Right now, the informal sector is in sleep mode. Not much business is being done. Most business entities are just waiting. The SMEs are being starved of cash, which is the blood that keeps them functioning. The talk about the cashless economy is not yet part of their lexicon, and this is hampering commerce. In a big market, you may just find a few sellers of foodstuffs who agree to be paid through bank transfers, and in most cases, such transactions attract additional costs because the prices are higher. Still, if you probe deeper, you discover that the bank account that the woman (the retailer) is giving you actually belongs to a dealer, who supplies her those goods on credit, who therefore must be in control of the sales.
Receiving cash now is difficult, near impossible, or at best, comes at an additional cost. For you to receive say N5,000 you must be prepared to give up as much as N1,000. That is a 20 per cent cost that is difficult to classify: is it a financing cost or a sales cost? If the business person borrowed that money, he or she will still pay the interest rate in addition to this additional and absolutely unnecessary cost. Those who cannot afford the additional costs simply sit idly, waiting and hoping that the economy will soon turn the bend and a new phase with clarity ushered in.
The events over the weekend, though taking place on the political scene, have had a tremendous impact on the economy. They have indeed put many actors, including foreign investors, on the alert. In what, by all standards, has acquired the status of a combustible election, this is the most likely response of investors, who might want to take an early lead in the unfolding scenario. There has been conflagration in many places all over the country. Ballot boxes have been burnt or snatched; many Nigerians – election officials and voters alike – have been hurt, shot, stabbed, and once again, blood has flowed on our streets in the course of an election.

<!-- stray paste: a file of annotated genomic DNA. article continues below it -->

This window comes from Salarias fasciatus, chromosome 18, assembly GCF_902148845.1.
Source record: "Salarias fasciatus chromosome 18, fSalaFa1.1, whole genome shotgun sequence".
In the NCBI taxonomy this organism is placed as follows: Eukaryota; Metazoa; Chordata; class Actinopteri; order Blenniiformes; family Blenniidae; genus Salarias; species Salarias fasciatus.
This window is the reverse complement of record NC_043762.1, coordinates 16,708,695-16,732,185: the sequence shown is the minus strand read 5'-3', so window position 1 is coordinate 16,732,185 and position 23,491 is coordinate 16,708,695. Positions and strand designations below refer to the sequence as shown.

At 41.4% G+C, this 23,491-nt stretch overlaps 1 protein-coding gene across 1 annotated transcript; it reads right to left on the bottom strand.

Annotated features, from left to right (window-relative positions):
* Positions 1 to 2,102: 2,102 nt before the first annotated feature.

These are signals for all rational investors. The local markets, as measured by the performance of the stock market, have been able to maintain a positive disposition thus far. On the eve of the elections, last Friday grew by 0.55 per cent, the third consecutive rise in against the background of worries over the market. On the same day, Nigeria’s Eurobonds gained, shrugging off the fears. This scenario replayed on Monday, when the local stock market gained by even a slightly higher margin of 0.69 per cent, just as the nation’s Eurobonds again gained in price.
Even yesterday, Tuesday, the local stock market continued its rising streak, with the All-Share Index gaining by yet a higher margin of 0.9 per cent. These incremental gains are a good measure of the waiting game. They indicate that investors are neither averse to the local environment, nor are they convinced to embrace it with two hands. But the truth is that investors can be unpredictable. It must be noted that one event considered significant by the investors, can reverse the trend in a swift response.
Therefore, the next few days are key. In what direction will the pendulum swing?